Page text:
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On March 8th women, men, and non-binary people all across the globe came together to celebrate, and to declare actions that can truly drive greater change for women.

The rights of girls and women all over the world are violated every day. For years, female genital mutilation, an inhumane practice that violates the rights of most children and has no health benefits, has persisted. It is still occurring in 30 African countries and a handful of countries in the Middle East and Asia (“Female”). In Kenya the practice is still prevalent as 27% of women aged 15 – 49 years have undergone FGM (“Female”).

Around the world 61 million girls remain out of primary and lower- secondary school (Girl’s education”). In Kenya only 42% of girls are enrolled in lower-secondary school and in the north east 55% of girls living in poverty have never been to any form of school (“United”). Education is more than just literacy – it’s the key to economic success and healthier lives. Educated girls grow up to be educated women who are more likely to be healthy and economically secure compared to uneducated girls. Not only that, but educated girls grow up to be educated mothers who are more likely to invest in their children’s education, more likely to be and have healthy children, and more likely to be able to financially support their children (“Factsheet”).

Global averages show women account for less than 22% of parliaments. Statistics show women do nearly 2 ½ times more unpaid and domestic work than men, yet are less likely to receive a pension (Sifferlin). Women still earn 24% less than what a man earns, and only 50% of women at working wage are in the labor force compared to 77% of men (“Infographics”).

In summation girls and women across the world are not receiving the health, education, and representation that they deserve. We as a global community have a lot of work to do to make our dreams a reality.

How do we do it though? What are our next steps?

While there are hundreds of actions a person can take to help work toward equality, several overarching actions, have been globally targeted by international organizations like the UN and the World Bank. These actions call the world to elect more women to office, to grant women the property rights they deserve, to placing education before child marriage, to stand up against violence, and to fight for equal pay for equal work.

To make these goals become realities the international community, the governments, the private sectors, and civil society groups must all work together. Tactics like campaigning, petitioning, rallying, micro funding, and are great ways to become involved and stay involved in the global equality conversation.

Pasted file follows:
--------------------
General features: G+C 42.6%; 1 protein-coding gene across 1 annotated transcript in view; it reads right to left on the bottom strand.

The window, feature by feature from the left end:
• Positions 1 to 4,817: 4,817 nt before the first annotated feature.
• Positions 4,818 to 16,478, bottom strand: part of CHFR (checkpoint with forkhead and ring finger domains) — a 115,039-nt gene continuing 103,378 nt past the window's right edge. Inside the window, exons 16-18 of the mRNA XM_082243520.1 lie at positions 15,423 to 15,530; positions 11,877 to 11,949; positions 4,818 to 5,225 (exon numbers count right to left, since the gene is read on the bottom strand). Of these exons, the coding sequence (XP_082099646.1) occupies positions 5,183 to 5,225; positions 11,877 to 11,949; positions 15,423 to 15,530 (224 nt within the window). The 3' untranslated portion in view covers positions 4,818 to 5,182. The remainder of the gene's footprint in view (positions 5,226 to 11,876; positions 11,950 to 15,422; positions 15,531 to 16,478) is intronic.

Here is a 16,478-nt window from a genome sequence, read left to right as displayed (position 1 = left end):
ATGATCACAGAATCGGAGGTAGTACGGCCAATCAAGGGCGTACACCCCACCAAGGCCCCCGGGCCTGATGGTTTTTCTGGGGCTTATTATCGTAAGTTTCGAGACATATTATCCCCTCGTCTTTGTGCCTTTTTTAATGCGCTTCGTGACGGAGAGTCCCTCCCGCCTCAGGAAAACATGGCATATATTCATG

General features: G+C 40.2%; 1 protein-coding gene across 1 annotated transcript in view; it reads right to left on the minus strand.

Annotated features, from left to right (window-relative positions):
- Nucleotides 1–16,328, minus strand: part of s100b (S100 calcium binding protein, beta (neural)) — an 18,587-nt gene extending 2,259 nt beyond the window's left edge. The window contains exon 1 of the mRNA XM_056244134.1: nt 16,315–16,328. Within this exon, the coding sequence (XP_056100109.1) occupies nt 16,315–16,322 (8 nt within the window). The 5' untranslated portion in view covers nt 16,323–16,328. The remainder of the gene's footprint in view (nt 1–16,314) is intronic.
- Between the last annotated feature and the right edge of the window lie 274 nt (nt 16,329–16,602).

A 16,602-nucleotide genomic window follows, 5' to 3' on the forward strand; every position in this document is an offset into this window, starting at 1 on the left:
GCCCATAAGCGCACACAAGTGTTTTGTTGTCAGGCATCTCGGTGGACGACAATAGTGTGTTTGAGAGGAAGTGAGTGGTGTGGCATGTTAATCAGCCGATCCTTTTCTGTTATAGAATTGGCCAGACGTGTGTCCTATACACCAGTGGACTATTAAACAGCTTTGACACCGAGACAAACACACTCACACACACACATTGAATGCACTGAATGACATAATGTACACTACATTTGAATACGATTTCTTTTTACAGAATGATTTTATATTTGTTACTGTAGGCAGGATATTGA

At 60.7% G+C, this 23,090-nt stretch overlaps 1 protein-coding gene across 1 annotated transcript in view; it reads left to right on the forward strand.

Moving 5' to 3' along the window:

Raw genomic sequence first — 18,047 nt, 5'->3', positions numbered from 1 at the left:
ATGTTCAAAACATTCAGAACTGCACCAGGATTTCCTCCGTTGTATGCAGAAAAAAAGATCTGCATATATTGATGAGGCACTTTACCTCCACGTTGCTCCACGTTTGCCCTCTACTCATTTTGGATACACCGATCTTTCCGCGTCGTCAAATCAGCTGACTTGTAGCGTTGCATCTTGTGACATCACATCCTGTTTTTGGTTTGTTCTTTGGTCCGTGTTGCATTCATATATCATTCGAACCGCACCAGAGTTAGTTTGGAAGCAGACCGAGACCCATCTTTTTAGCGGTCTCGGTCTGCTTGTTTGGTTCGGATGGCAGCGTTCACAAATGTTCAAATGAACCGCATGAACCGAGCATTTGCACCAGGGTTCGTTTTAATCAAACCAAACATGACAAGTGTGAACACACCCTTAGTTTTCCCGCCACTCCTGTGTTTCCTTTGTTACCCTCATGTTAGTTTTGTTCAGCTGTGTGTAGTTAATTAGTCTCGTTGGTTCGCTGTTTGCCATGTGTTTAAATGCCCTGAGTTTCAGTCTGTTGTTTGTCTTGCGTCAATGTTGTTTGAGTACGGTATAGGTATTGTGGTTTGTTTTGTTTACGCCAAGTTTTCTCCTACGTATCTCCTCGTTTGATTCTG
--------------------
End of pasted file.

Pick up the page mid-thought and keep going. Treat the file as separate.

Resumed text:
When women succeed, everyone from the family, to the community, to the country succeeds.

No matter what though we must continue to campaign for women, we must stand up against outdated cultural norms, and we must provide one another with emotional and intellectual support. March 8th honored the women who first paved the road towards equality for us: the entrepreneurs, the scientists, the artists, the doctors, the writers, the politicians, the activists, and countless others. We will remember them, we will admire them, and we will strive to be more like them.

The importance of women cannot be understated, and now more than ever must we join together as champions for one another. On March 8th we celebrated, and we declared what we can do to make a difference in our communities, and then, we shall act. We will hashtag, we will rally, we will write and share our opinions, we will contact our representatives, we will engage one another in honest conversations to tackle the stigmas, barriers, and emotions that gender inequality has burdened us with.

So join us and women around the world to speak out, celebrate, and support one another. Use the hashtag #BeBoldForChange on your social media platforms like twitter, facebook, and Instagram. Together, we can achieve a gender inclusive world.

For more information and ways to get involved check out the links below, including the link to the official website for International Women’s Day.
https://www.internationalwomensday.com/
http://www.un.org/en/events/womensday/

Written by Mikayla Pellerin

 

Sources:

“Factsheet Girl’s Education and Gender Equality.”Global Partnership for Girls Education . N.p., 2016. Web. 7 Mar. 2017.

“Female genital mutilation.” World Health Organization. World Health Organization, Feb. 2017. Web. 07 Mar. 2017.

“Girls’ education and gender equality.” Global Partnership for Education. N.p., 2016. Web. 07 Mar. 2017.

“Infographics.” Global Gender Gap Report 2016. N.p., 2016. Web. 07 Mar. 2017

Sifferlin, Alexandra. “U.N. Women Report: Women Still Lag Behind on Wages and Careers.” Time. Time, 27 Apr. 2015. Web. 07 Mar. 2017.

“UNITED NATIONS GIRLS EDUCATION INITIATIVE” UNGEI. N.p., n.d. Web. 07 Mar. 2017

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